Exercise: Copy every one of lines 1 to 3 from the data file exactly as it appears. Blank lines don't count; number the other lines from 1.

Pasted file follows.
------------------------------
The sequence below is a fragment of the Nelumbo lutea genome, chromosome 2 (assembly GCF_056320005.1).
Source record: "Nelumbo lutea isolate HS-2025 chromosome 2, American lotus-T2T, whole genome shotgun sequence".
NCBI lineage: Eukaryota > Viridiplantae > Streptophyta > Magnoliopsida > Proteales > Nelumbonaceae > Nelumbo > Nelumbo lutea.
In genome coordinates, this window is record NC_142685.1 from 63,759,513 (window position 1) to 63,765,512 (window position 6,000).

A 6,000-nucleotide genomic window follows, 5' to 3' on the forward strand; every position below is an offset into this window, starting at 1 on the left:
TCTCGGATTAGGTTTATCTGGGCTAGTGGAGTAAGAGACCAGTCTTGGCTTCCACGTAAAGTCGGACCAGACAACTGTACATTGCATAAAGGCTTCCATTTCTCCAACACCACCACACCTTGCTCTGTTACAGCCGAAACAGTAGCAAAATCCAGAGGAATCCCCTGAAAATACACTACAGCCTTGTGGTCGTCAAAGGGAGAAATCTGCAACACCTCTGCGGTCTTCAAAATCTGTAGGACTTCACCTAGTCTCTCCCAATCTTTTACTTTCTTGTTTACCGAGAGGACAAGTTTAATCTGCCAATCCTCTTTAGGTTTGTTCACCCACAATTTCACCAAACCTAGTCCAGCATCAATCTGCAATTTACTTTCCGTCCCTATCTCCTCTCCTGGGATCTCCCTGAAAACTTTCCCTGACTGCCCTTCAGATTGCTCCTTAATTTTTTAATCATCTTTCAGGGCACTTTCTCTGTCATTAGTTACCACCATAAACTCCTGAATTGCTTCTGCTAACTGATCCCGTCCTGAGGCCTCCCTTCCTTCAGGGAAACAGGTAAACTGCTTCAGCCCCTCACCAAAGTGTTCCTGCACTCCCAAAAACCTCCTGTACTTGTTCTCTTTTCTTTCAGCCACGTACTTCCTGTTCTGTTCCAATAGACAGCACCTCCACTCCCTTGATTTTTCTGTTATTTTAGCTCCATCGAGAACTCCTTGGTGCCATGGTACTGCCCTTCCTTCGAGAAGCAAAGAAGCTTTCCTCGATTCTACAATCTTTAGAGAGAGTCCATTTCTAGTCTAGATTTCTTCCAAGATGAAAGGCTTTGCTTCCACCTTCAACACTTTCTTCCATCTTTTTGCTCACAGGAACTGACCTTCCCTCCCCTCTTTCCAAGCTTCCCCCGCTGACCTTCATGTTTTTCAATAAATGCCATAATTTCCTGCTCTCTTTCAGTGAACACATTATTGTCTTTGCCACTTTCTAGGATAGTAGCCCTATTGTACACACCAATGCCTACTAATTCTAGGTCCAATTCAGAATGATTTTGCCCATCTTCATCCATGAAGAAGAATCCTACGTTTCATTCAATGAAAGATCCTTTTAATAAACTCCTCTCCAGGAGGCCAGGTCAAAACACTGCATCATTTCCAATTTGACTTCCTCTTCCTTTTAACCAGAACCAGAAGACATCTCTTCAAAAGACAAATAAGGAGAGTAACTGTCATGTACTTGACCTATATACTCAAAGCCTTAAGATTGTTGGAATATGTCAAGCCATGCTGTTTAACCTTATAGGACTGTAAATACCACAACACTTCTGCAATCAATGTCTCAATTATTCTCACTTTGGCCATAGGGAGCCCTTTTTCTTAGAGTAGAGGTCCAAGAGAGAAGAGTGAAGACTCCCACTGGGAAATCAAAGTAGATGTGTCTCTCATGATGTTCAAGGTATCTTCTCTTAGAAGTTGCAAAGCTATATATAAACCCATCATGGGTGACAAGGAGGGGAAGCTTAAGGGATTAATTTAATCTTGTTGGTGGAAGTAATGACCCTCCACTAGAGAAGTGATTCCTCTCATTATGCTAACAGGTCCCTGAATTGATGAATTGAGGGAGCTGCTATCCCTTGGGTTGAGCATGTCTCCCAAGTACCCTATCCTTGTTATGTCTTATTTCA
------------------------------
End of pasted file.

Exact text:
The sequence below is a fragment of the Nelumbo lutea genome, chromosome 2 (assembly GCF_056320005.1).
Source record: "Nelumbo lutea isolate HS-2025 chromosome 2, American lotus-T2T, whole genome shotgun sequence".
NCBI lineage: Eukaryota > Viridiplantae > Streptophyta > Magnoliopsida > Proteales > Nelumbonaceae > Nelumbo > Nelumbo lutea.